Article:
GM Wesley So’s game was a curious affair, as the American grandmaster seemed to be consistently building an advantage, which was considerable at one point:

Wesley So assesses the risk at a decisive moment. Photo: Maria Emelianova.

The US suffered mildly anxious moments when GM Sam Shankland seemed to have difficulties in the endgame even though he outranked his opponent, FM Ruben D Zacarias, by 545 Elo points:

India scored a 3.5-0.5 victory over Moldova with GM Pentala Harikrishna leading the way and showing his famed endgame prowess. The game is a textbook example of efficient practical endgame play with Hari’s fluent and effective play in a simple-looking position:

Harikrishna: seemingly simple and effective play. Photo: FIDE/Steve Bonhage.

In addition to the top India team, the other two teams in the open section and all three women’s teams of the host country also won their matches, thus pleasing the home crowd, which obviously showed massive support:

The Indian players obviously enjoy massive home-crowd support. Here, Raunak Sadhwani gets the spectators’ attention. Captain of the India 2 team, GM RB Ramesh, stands behind Sadhwani. Photo: Maria Emelianova.

Women’s Section

France, Azerbaijan, and Armenia are among the 11 teams that scored complete 4-0 victories in both rounds, thus scoring four match points and eight game points. However, medal favorites the US, India, Norway, Spain, Poland, Azerbaijan, and the Netherlands also won their matches to gain four match points.

For top-seeded India, GM Koneru Humpy, showing unusual hesitancy in her game against WIM Marisa Zuriel, got into difficulties in an advantageous position on the top board:

Humpy’s timely draw sacrifice in an inferior position prompted GM Arturs Neiksans on the Chess.com live commentary to quip, “Koneru just pulled the old trick!”

The major upset of the day was IM Ekaterina Atalik’s victory over GM Mariya Muzychuk. Atalik seemed to conduct the game fluently, keeping a good grip on the proceedings throughout:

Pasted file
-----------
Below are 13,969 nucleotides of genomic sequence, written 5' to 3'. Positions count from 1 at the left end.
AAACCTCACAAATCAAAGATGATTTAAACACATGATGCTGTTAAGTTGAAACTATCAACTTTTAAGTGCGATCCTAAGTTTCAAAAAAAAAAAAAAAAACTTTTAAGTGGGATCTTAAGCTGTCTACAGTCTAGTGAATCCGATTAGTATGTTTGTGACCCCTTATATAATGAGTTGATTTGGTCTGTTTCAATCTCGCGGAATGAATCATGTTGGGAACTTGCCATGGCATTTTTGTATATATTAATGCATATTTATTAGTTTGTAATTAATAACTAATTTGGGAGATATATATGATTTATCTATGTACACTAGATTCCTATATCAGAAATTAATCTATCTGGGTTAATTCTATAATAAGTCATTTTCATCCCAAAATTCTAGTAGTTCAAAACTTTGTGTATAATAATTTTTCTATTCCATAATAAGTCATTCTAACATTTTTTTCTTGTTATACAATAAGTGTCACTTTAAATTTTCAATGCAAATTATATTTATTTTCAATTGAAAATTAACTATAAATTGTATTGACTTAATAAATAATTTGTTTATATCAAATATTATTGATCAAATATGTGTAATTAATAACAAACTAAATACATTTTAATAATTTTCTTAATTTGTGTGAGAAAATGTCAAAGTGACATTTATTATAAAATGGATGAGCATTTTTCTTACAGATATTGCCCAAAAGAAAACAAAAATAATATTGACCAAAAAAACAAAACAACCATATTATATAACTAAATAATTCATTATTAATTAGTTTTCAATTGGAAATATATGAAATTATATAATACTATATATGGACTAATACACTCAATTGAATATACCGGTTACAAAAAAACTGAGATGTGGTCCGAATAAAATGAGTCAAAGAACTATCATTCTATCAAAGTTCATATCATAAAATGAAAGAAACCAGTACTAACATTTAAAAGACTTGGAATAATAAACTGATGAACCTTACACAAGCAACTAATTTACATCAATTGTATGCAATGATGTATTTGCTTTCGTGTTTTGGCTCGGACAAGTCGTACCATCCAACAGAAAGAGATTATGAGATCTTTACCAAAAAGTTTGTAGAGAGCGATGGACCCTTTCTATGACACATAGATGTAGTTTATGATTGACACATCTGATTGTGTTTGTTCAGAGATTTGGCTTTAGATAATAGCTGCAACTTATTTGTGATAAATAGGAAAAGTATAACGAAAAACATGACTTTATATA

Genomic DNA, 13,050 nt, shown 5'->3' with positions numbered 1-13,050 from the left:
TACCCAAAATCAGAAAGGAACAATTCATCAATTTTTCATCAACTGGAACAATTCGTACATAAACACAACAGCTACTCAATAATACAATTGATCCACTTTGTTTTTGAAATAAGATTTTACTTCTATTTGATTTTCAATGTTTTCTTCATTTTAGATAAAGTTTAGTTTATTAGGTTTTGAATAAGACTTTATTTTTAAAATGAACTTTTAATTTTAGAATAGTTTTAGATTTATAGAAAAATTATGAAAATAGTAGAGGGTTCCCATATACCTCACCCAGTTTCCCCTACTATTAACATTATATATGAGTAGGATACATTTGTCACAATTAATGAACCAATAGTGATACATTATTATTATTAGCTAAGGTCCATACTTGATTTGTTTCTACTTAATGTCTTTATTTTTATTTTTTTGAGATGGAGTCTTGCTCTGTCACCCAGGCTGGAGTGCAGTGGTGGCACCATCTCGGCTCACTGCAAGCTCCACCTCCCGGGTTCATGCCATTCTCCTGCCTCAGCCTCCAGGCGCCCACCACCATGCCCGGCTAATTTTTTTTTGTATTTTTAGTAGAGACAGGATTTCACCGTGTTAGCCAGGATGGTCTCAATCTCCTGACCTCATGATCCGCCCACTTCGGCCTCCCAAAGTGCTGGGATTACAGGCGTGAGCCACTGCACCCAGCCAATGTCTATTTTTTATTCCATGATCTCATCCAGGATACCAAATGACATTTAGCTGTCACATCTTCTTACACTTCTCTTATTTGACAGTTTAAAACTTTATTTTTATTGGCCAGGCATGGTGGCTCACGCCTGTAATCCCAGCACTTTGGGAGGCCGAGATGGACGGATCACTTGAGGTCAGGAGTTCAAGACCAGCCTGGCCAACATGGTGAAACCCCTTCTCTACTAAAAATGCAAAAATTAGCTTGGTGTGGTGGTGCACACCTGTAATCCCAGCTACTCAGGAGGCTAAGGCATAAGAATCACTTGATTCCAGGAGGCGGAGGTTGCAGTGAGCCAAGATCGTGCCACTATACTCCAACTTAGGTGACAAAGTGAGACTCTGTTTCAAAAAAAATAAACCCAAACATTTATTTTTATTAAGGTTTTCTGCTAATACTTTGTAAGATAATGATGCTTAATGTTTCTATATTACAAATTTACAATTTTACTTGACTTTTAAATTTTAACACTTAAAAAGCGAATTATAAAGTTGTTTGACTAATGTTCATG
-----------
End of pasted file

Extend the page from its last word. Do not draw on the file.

The encounter between Atalik and Muzychuk. Photo: Maria Emelianova.

A surprise happened in the Lebanon-Syria match when veteran GM Pia Cramling won her game in just nine moves against WIM Knarik Mouradian who blundered early:

Pia Cramling, a long presence on the chessboard. Photo: Maria Emelianova.

It was a special moment at the press center after the second round. The youngest participant of the Olympiad, eight-year-old Randa Seder (Elo 1442) of Palestine, who won her game against unrated Mohamed Fahima Ali Mohamed of Comoros, spoke to the press corps along with her teammates.

Eight-year-old Randa Seder of Palestine, the youngest participant of the Olympiad, with her teammates. Photo: FIDE.

See full results here.

The 44th FIDE Chess Olympiad and Women’s Chess Olympiad are over-the-board team events where national chess federations compete in classical games for gold medals, trophies, and the title of strongest chess nation in the world. The event consists of an 11-round Swiss tournament where each player from a national team plays against another player from the opposing national team. Teams receive “game points” for winning or drawing games and “match points” for winning or drawing a match. Teams with the most match points for each section become the champions of their section, with a third award going to the team with the most points from both sections combined.